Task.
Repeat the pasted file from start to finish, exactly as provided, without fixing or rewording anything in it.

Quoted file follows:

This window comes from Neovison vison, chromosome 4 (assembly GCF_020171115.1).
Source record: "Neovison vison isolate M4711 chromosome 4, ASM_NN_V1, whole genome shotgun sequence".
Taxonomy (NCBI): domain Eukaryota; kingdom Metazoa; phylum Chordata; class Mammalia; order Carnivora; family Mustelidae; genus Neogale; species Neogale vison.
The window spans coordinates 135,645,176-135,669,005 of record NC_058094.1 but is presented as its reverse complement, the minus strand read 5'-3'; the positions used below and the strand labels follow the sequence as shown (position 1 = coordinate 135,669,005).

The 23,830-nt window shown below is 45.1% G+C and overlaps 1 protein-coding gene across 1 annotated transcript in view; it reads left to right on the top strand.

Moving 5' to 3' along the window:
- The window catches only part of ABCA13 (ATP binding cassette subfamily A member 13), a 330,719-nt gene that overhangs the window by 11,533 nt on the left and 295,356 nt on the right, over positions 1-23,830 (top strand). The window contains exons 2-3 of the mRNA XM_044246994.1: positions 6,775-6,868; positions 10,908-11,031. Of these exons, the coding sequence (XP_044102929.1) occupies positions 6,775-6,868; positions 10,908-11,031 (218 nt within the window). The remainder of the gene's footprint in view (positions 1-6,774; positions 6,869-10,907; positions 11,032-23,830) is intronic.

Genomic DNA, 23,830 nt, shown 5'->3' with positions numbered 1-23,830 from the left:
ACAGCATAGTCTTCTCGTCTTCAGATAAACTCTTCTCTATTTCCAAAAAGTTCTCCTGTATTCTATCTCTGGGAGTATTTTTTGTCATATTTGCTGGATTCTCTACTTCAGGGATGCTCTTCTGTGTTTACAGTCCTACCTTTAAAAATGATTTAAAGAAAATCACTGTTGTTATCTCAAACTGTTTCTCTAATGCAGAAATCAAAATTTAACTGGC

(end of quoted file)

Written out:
This window comes from Neovison vison, chromosome 4 (assembly GCF_020171115.1).
Source record: "Neovison vison isolate M4711 chromosome 4, ASM_NN_V1, whole genome shotgun sequence".
Taxonomy (NCBI): domain Eukaryota; kingdom Metazoa; phylum Chordata; class Mammalia; order Carnivora; family Mustelidae; genus Neogale; species Neogale vison.
The window spans coordinates 135,645,176-135,669,005 of record NC_058094.1 but is presented as its reverse complement, the minus strand read 5'-3'; the positions used below and the strand labels follow the sequence as shown (position 1 = coordinate 135,669,005).

The 23,830-nt window shown below is 45.1% G+C and overlaps 1 protein-coding gene across 1 annotated transcript in view; it reads left to right on the top strand.

Moving 5' to 3' along the window:
- The window catches only part of ABCA13 (ATP binding cassette subfamily A member 13), a 330,719-nt gene that overhangs the window by 11,533 nt on the left and 295,356 nt on the right, over positions 1-23,830 (top strand). The window contains exons 2-3 of the mRNA XM_044246994.1: positions 6,775-6,868; positions 10,908-11,031. Of these exons, the coding sequence (XP_044102929.1) occupies positions 6,775-6,868; positions 10,908-11,031 (218 nt within the window). The remainder of the gene's footprint in view (positions 1-6,774; positions 6,869-10,907; positions 11,032-23,830) is intronic.

Genomic DNA, 23,830 nt, shown 5'->3' with positions numbered 1-23,830 from the left:
ACAGCATAGTCTTCTCGTCTTCAGATAAACTCTTCTCTATTTCCAAAAAGTTCTCCTGTATTCTATCTCTGGGAGTATTTTTTGTCATATTTGCTGGATTCTCTACTTCAGGGATGCTCTTCTGTGTTTACAGTCCTACCTTTAAAAATGATTTAAAGAAAATCACTGTTGTTATCTCAAACTGTTTCTCTAATGCAGAAATCAAAATTTAACTGGC